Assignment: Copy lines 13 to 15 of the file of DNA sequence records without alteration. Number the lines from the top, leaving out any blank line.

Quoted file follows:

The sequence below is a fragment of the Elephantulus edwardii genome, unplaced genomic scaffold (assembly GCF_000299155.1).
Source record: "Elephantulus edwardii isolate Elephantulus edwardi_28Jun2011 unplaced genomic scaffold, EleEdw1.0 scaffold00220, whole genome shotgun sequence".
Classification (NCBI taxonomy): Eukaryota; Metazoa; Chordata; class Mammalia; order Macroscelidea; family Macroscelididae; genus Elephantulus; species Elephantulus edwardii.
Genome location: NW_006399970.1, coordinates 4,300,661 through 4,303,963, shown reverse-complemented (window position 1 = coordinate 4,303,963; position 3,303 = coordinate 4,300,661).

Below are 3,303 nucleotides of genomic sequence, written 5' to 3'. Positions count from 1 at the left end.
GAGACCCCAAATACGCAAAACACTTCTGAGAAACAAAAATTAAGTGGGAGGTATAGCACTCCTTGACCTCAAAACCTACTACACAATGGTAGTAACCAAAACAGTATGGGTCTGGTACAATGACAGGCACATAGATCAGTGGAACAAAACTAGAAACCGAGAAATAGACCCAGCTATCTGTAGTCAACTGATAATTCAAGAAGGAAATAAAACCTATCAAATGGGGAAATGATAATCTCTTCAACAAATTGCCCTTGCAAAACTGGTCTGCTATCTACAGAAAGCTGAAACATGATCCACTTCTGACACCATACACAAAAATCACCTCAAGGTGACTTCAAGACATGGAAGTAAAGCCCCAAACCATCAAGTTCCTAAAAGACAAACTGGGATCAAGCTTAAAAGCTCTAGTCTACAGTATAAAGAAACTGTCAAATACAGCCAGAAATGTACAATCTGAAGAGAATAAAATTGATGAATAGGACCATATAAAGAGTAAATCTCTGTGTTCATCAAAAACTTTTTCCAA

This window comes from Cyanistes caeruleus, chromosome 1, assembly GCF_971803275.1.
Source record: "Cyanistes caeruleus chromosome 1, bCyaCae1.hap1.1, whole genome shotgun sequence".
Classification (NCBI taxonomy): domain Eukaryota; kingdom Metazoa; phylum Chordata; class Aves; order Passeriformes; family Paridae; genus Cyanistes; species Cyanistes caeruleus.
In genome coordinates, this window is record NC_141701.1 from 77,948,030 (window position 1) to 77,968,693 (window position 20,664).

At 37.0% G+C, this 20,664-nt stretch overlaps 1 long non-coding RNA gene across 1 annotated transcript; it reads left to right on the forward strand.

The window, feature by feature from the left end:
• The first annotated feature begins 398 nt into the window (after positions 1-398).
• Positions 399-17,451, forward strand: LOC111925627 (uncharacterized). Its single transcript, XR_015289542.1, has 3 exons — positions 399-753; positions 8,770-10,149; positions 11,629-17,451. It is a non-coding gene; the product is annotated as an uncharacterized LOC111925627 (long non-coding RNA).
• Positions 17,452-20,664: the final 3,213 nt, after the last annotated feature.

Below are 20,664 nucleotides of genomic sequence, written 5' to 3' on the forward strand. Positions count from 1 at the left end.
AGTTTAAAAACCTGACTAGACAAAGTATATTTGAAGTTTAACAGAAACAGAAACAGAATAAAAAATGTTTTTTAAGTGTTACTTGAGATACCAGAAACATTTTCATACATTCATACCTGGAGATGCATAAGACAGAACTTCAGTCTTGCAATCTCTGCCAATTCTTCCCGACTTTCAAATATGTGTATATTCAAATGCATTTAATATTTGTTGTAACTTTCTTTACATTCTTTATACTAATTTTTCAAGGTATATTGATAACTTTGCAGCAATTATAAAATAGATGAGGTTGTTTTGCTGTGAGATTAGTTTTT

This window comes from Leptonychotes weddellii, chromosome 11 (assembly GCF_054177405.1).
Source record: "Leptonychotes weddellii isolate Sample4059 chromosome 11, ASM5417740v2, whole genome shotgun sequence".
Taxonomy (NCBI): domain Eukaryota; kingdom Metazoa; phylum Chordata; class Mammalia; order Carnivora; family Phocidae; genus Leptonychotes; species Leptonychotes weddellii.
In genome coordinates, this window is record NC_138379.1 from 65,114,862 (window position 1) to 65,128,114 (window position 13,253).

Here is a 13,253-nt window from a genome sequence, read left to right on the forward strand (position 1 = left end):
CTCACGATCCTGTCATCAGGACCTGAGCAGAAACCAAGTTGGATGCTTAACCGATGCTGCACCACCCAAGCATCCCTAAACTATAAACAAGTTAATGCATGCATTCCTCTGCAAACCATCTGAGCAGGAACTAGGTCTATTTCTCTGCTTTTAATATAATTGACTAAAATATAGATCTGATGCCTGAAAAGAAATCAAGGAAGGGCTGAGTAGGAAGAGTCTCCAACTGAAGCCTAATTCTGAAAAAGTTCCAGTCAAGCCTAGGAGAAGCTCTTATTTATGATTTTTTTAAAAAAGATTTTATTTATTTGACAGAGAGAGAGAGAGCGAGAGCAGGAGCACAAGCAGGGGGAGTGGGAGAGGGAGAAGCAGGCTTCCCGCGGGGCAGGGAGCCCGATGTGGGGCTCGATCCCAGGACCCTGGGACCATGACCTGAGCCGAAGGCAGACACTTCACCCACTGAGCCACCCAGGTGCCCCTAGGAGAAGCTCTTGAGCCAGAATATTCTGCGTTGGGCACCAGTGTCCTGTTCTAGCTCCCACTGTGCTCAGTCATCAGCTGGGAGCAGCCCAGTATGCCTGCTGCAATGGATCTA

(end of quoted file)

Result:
• The first annotated feature begins 398 nt into the window (after positions 1-398).
• Positions 399-17,451, forward strand: LOC111925627 (uncharacterized). Its single transcript, XR_015289542.1, has 3 exons — positions 399-753; positions 8,770-10,149; positions 11,629-17,451. It is a non-coding gene; the product is annotated as an uncharacterized LOC111925627 (long non-coding RNA).
• Positions 17,452-20,664: the final 3,213 nt, after the last annotated feature.